As the shape of my personal project begins to reveal its form I find myself tackling bigger questions that I didn’t expect to cross paths with.
The story in itself had been such a long process. There were points that I just wanted to throw my computer on the ground and just give it up. Facing up to difficulties in illustration and figuring out what’s needed seems like such a more familiar beast than with writing. With writing, I need to figure out where the story is going, the psychology that comes with each character, convincing dialogue, making it flow, funneling in what I like and don’t like through every movie or book or TV show I’ve experienced. All of this while keeping out of my own head. Even as I write this, I’m frustrated! But I got it done.
All through the writing process and character designs, I’ve been toiling with how to marry together art and words in the back of my mind. Each has its own unique abilities and both are transitional elements that change from objective to subjective. I always think that one of the best (best, maybe because of how recognizable the piece) examples of this is Magritte’s The Treachery of Images, aka “Ceci n’est pas une pipe/This is not a pipe”.
It is objectively an oil painting painted between 1928 and 1929 by René Magritte. Objectively it depicts a simple profile of a tobacco pipe with words written in French underneath, “Ceci n’est pas une pipe”. Subjectively, we the viewer cognitively computes the image as a pipe, even though it is not a pipe* (source: Cpt. Obvious). It is, after all a series of methodically smeared oil dirt, and that is all. Isn’t this the essence of storytelling, creating an illusion for a viewer to experience? In this case, both words and images combine to create an entire cognitive dialogue. Each cannot exist without the other, it is a symbiotic relationship. If it were simply a painting depicting a pipe, it would end there. The viewer would understand that the artist might have some ulterior motives, but would not be quite sure at what it was. There would only be a decent painting of a pipe, nothing to write home about. On the other side of that, If it were simply written words, the viewer might wonder what the hell pipe they were talking about. After all, there is no pipe (“Wohhh”- K. Reeves).
Paul Pope, aside from an insanely talented artist, is an amazingly aware and concise writer, especially in regards to all things connected to art. He came out with his retrospective a while ago, PulpHope, and I find myself going back, surprisingly not for the art work, but for the written material. If you can get it from a friend or library or something, do yourself a favor and get it. His understanding of the comics form (which is another marriage between words and art) is unparalleled. Included in PulpHope, he wrote/drew a one page comic about his four understandings of comics:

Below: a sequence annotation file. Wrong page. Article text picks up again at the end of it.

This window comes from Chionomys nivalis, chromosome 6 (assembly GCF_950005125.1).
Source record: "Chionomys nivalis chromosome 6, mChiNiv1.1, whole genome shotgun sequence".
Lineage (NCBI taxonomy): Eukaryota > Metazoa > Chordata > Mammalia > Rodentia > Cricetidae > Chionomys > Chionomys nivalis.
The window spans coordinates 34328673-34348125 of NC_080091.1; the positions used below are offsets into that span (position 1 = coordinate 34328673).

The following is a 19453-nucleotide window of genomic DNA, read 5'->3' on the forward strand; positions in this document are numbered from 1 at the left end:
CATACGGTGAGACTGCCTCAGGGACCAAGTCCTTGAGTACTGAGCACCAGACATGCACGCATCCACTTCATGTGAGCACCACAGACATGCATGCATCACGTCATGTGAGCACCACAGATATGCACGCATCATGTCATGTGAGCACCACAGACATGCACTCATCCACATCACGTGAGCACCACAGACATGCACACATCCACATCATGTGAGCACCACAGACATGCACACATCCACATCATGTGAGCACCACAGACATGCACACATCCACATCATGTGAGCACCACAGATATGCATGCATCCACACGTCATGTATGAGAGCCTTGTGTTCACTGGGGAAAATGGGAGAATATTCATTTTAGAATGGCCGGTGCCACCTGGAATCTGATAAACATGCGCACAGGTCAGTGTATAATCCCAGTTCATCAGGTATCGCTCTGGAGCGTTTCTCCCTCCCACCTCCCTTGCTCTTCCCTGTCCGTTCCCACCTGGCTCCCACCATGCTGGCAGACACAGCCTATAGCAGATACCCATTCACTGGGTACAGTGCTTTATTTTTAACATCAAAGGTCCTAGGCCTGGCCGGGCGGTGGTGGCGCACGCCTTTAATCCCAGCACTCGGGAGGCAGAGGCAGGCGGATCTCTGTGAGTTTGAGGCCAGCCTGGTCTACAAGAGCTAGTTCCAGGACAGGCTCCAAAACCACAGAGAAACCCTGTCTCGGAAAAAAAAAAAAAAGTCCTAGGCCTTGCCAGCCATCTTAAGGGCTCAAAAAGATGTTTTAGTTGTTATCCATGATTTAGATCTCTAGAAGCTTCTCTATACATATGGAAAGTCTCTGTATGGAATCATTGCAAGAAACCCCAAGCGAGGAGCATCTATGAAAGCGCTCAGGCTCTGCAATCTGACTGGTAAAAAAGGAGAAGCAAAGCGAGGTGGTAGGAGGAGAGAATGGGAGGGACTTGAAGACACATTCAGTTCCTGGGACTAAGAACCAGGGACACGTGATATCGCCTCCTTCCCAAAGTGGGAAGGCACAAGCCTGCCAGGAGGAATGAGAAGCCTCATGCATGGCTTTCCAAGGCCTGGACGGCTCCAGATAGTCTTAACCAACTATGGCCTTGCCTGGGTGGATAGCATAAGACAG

1. “Comics” is a visual language. It is a storytelling form.
2. “Comics” inhabits a place between the nuance of words and the suggestion of images.
3. The art of good comics is doing with words + pictures exactly what you think you’re doing.
4. The comic not yet drawn can hold the forms of the greatest ideas an artist can have.
Now, I’m off to explore what’s possible in my own terms. I will come back soon with some answers to share and a book that will be a marker in that exploration.
There are two different versions of flooring in my studio/room.
version 1: clothes
Often a fine cocktail mix of dirty and clean with no lime wedge to be found. Hopefully. This means I’m lazy and usually having an unproductive day.
version 2: paper
Instead of a kindly, boring off-white Berber carpet, I replace it with a fine tiling of papers with drawings, scribbles, and scratches on them. This means I’m having a productive day, but I do increase the likelihood of stepping on something I don’t want to step on.
Two weekends ago, went to see the Cindy Sherman retrospective at the SFMOMA with the lady friend. Just mind blowing. Entire post dedicated to that wonderful city and exhibit coming soon…like tomorrow. Promise.
Last week I got a call from the NY Times to do an illustration for their Sunday Review, which was surreal, as it’s my first official outing as a professional illustrator. A post dedicated to that coming very very soon (as soon as the paper work is done) with process and pictures and what not. In the meantime, the link to online article + illustration is here.
Lastly, saw Wilco with Joanna Newsom at the Hollywood Bowl on Sunday. Besides them being incredible musicians and lyricists, they know how to put on a show. Post on that as well.
Currently recovering from a nasty cold the last couple of days and have been living like a recluse because of it.